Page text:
“And all that sat in the council, looking stedfastly on him, saw his face as it had been the face of an angel.”

  78. Brian, I can’t tell what argument you’re defending. Do you think that Jesus is a manifestation of a unitary God, or that Jesus is not a God at all?

  79. Comments are closed over where I was thinking to drop this.

    Anyway, Brad piqued my interest so I went out and found a free copy of that Fenella Cannell item:

    http://www.echols.info/THE-CHRISTIANITY-OF-ANTHROPOLOGY.pdf

  80. JNS – My issue is how John F finds comfort in story of Stephen for Mormons to authenticate their two separate beings theology yet misses the whole point of Stephen’s defense in his trial with his accusers. As a result he grasps and hums doctrine unrelated to the context of the vision when he concludes “the martyr Stephen was stoned by the stalwart residents of Jerusalem for daring to utter a challenge to what they believed was the One God of the Old Testament.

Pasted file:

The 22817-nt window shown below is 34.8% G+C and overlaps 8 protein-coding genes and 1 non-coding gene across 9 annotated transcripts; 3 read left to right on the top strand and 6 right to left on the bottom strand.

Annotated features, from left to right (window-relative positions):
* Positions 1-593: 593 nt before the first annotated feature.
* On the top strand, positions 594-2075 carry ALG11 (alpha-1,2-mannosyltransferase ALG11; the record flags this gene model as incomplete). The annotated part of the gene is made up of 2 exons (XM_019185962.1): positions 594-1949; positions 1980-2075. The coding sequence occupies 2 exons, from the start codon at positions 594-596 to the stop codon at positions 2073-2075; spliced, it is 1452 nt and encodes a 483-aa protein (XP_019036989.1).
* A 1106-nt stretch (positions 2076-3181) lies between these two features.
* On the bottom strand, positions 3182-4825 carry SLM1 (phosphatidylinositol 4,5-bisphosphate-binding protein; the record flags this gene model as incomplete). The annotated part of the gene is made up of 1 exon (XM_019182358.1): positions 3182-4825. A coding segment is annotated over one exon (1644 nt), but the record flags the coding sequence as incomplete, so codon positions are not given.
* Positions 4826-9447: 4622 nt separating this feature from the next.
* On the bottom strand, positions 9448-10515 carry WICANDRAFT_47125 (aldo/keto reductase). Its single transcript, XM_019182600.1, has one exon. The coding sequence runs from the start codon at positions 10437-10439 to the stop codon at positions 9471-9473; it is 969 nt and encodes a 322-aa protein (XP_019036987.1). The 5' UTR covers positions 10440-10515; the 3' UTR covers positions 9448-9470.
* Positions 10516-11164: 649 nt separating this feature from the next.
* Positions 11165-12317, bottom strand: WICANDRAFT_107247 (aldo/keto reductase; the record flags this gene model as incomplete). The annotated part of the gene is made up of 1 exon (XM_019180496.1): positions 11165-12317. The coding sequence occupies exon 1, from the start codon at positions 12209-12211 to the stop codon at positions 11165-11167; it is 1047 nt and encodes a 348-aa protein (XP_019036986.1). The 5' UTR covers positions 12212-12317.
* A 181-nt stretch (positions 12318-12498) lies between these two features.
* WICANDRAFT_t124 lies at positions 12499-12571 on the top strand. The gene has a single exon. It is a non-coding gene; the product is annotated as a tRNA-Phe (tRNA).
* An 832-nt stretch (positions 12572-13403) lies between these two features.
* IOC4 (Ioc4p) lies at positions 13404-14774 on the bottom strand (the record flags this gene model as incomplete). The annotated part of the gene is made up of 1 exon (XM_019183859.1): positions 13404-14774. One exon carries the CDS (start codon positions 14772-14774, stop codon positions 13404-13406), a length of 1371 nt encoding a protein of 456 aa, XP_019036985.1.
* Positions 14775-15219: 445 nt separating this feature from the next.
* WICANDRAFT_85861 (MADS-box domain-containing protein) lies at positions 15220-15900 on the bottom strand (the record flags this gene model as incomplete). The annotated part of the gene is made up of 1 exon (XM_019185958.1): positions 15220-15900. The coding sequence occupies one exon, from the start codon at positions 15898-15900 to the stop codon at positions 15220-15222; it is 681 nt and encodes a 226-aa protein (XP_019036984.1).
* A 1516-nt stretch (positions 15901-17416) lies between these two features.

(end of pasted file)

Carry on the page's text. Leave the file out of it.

As I tried to explain earlier the vision wasn’t given to Stephen as some great proclamation about monotheistic doctrine. It was rather Stephen looking and seeing the court doors swing wide open and his star witness standing there to testify that his testimony was true – They were murderers! It’s the greatest defense anyone could hope and it all starts back in verse 1: “Then said the high priest, Are these things so?” Jesus showed up at the trial and because of this his accusers knew they were damned. It’s a beautiful story and you defense lawyers should love it. The King of Kings and Lord of Lords shows up to defend you. God bless Stephen and God Bless You.

    Thanks for listening.

  81. Brian, I agree with you that the vindication of Jesus and by extension Stephen is exactly the point of the vision. I share what I take to be your discomfort for using narratives intended to make a specific point for other purposes that may not be intended or consistent with the author’s vision. And I also agree that we can’t really reach many Christological conclusions from this.